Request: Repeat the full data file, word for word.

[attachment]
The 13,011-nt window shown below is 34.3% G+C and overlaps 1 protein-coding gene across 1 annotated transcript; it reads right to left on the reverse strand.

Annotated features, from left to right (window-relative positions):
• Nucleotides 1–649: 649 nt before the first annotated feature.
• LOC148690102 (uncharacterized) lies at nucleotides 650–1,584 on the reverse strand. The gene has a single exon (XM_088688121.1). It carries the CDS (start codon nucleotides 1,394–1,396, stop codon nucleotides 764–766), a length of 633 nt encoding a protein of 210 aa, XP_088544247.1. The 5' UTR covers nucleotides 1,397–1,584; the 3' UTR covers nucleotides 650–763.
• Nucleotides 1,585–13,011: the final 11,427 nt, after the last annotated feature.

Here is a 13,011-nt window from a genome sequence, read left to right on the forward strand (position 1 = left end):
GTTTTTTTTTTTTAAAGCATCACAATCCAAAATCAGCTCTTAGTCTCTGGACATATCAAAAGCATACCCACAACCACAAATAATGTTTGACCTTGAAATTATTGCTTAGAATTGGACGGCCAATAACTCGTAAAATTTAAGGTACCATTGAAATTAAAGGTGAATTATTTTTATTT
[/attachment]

The 13,011-nt window shown below is 34.3% G+C and overlaps 1 protein-coding gene across 1 annotated transcript; it reads right to left on the reverse strand.

Annotated features, from left to right (window-relative positions):
• Nucleotides 1–649: 649 nt before the first annotated feature.
• LOC148690102 (uncharacterized) lies at nucleotides 650–1,584 on the reverse strand. The gene has a single exon (XM_088688121.1). It carries the CDS (start codon nucleotides 1,394–1,396, stop codon nucleotides 764–766), a length of 633 nt encoding a protein of 210 aa, XP_088544247.1. The 5' UTR covers nucleotides 1,397–1,584; the 3' UTR covers nucleotides 650–763.
• Nucleotides 1,585–13,011: the final 11,427 nt, after the last annotated feature.

Here is a 13,011-nt window from a genome sequence, read left to right on the forward strand (position 1 = left end):
GTTTTTTTTTTTTAAAGCATCACAATCCAAAATCAGCTCTTAGTCTCTGGACATATCAAAAGCATACCCACAACCACAAATAATGTTTGACCTTGAAATTATTGCTTAGAATTGGACGGCCAATAACTCGTAAAATTTAAGGTACCATTGAAATTAAAGGTGAATTATTTTTATTT